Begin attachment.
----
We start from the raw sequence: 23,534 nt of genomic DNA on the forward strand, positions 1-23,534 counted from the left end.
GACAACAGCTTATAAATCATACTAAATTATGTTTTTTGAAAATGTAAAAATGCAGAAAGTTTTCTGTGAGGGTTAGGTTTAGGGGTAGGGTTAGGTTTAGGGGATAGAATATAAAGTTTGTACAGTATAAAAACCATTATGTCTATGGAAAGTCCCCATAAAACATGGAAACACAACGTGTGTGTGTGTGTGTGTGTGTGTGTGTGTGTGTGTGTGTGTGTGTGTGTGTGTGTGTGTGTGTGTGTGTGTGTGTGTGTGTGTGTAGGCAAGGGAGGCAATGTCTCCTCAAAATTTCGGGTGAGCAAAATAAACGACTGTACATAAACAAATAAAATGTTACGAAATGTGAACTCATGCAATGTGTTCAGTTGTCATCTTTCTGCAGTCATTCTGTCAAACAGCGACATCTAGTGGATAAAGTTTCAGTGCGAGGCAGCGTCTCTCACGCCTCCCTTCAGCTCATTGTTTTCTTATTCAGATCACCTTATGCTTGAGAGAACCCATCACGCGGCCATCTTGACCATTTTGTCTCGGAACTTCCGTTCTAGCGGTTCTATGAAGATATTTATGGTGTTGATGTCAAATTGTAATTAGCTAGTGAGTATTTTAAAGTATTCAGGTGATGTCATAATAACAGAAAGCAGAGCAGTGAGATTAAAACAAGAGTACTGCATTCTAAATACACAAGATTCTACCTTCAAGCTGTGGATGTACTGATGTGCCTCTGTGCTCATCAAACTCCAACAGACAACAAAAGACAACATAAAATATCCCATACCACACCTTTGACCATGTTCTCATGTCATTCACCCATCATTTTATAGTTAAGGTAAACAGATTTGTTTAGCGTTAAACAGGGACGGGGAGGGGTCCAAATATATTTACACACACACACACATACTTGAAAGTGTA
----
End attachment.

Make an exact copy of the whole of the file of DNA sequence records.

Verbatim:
We start from the raw sequence: 23,534 nt of genomic DNA on the forward strand, positions 1-23,534 counted from the left end.
GACAACAGCTTATAAATCATACTAAATTATGTTTTTTGAAAATGTAAAAATGCAGAAAGTTTTCTGTGAGGGTTAGGTTTAGGGGTAGGGTTAGGTTTAGGGGATAGAATATAAAGTTTGTACAGTATAAAAACCATTATGTCTATGGAAAGTCCCCATAAAACATGGAAACACAACGTGTGTGTGTGTGTGTGTGTGTGTGTGTGTGTGTGTGTGTGTGTGTGTGTGTGTGTGTGTGTGTGTGTGTGTGTGTGTGTGTGTGTAGGCAAGGGAGGCAATGTCTCCTCAAAATTTCGGGTGAGCAAAATAAACGACTGTACATAAACAAATAAAATGTTACGAAATGTGAACTCATGCAATGTGTTCAGTTGTCATCTTTCTGCAGTCATTCTGTCAAACAGCGACATCTAGTGGATAAAGTTTCAGTGCGAGGCAGCGTCTCTCACGCCTCCCTTCAGCTCATTGTTTTCTTATTCAGATCACCTTATGCTTGAGAGAACCCATCACGCGGCCATCTTGACCATTTTGTCTCGGAACTTCCGTTCTAGCGGTTCTATGAAGATATTTATGGTGTTGATGTCAAATTGTAATTAGCTAGTGAGTATTTTAAAGTATTCAGGTGATGTCATAATAACAGAAAGCAGAGCAGTGAGATTAAAACAAGAGTACTGCATTCTAAATACACAAGATTCTACCTTCAAGCTGTGGATGTACTGATGTGCCTCTGTGCTCATCAAACTCCAACAGACAACAAAAGACAACATAAAATATCCCATACCACACCTTTGACCATGTTCTCATGTCATTCACCCATCATTTTATAGTTAAGGTAAACAGATTTGTTTAGCGTTAAACAGGGACGGGGAGGGGTCCAAATATATTTACACACACACACACATACTTGAAAGTGTA